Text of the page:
The Lab Offsets Students’ Travel by Planting 100 Trees
While preparing to launch the GSF’s pilot session, we received a note from Christoph Pfisterer, a student at the University of Konstanz in Germany, who decided not to apply to the GSF because of the harmful amount of carbon released into the atmosphere as a result of students traveling to Costa Rica from all over the world.
Dr. Michael Ben-Eli, founder of The Lab, responded to Christoph by acknowledging the importance of his concern and suggesting that The Lab follow a practice instituted by Ray Anderson, a longtime friend and member of the Lab’s Advisory Board. (You can read the whole exchange, here.) We made the following promise:
“We shall follow the late Ray Anderson and the practice adopted by his company, Interface, in planting trees for travel. According to Interface, an organization with a commitment to carbon offsets, a tree, in its lifetime, will sequester the carbon generated by 4,000 passenger miles traveled on a commercial jet. Accordingly, we shall plant a tree for every 4,000 miles traveled by participants in the program.”
The GSF Pilot Session, which took place in July of 2014 at EARTH University in Costa Rica, drew 20 students from 15 countries, as well as four international faculty members, and two support staff. We looked into every travel itinerary for international travel to the GSF and tallied the miles. Though it was a bit of an inexact science, we came up with a number around 275,000 miles. Divided by 4,000– the amount of carbon sequestered by a tree during its lifetime–we get 68.75. We rounded up to 100 trees for good measure.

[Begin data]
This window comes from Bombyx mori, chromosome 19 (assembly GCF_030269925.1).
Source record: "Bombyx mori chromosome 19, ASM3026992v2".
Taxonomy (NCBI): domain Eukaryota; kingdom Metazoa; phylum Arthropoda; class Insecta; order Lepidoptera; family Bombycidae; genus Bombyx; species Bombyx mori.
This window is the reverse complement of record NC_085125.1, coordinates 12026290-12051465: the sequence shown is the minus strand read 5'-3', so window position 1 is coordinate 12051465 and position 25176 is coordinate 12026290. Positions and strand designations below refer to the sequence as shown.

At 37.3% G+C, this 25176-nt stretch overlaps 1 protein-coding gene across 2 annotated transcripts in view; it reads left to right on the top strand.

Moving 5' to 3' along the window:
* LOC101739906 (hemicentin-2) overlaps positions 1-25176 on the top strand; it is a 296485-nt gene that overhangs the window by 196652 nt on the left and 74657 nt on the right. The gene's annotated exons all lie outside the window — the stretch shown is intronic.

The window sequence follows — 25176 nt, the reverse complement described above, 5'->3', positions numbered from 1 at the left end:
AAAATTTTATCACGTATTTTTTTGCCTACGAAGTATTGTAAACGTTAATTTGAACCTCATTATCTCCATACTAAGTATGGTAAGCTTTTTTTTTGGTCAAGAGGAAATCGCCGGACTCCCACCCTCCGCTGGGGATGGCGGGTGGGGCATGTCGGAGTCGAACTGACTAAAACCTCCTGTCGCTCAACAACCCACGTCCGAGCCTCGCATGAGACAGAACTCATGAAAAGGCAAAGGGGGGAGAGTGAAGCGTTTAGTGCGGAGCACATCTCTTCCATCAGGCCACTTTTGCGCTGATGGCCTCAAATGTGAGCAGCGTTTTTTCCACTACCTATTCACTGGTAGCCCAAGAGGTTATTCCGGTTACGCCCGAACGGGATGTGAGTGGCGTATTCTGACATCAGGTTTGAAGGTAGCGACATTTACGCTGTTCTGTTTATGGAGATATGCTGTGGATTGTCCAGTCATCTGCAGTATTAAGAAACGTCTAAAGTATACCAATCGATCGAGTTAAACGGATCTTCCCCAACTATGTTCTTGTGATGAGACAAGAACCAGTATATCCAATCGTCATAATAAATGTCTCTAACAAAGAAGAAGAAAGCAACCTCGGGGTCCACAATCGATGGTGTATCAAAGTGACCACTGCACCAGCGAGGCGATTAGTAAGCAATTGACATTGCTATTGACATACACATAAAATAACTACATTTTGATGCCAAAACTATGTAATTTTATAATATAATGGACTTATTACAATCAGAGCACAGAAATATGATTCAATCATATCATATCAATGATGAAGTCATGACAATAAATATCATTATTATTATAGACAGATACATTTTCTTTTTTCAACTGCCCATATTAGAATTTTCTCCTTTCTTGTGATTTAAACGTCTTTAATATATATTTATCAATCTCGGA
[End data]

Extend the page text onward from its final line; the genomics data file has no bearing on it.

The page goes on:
We invested in an organization called Plant-It 2020, which plants indigenous trees in non-harvest locations around the world. Of all the countries on their list of locations, there were five that matched home countries of GSF participants: Kenya, Mexico, Nigeria, The Philippines, and the US (and New York, specifically). We therefore chose to plant 20 trees in each of these locations, as a representation of our fellows.
For some of these locations, there is more information available, which we are reproducing here:
Problem: Massive deforestation
Benefits: Replenishing the forests and increasing crop production.
Where: Large projects throughout Central and Western Kenya. Several tree-planting locations are near the protected forests of Mt. Kenya and Kakamega Forest Preserve
Problem: Deforestation of about twenty particular mountaintops endangers the Monarch Butterfly as their over-wintering home is destroyed.
Benefits: Reforesting these mountaintops helps save the Monarch Butterfly from extinction.
Where: Michoacán, Mexico
Problem: Massive deforestation
Benefits: The planting of fruit and other trees provides food while countering hillside erosion
Species: Leucaena, Moringa, Jatropha, Calliandra, Mahagony and others
Where: Near Mt. Tapulao, Central Luzon; Loobbunga, Moraza, Taugtog, Botolan, Zambales
The Lab is grateful for this opportunity to be proactive about travel emissions, and to participate in this important conversation!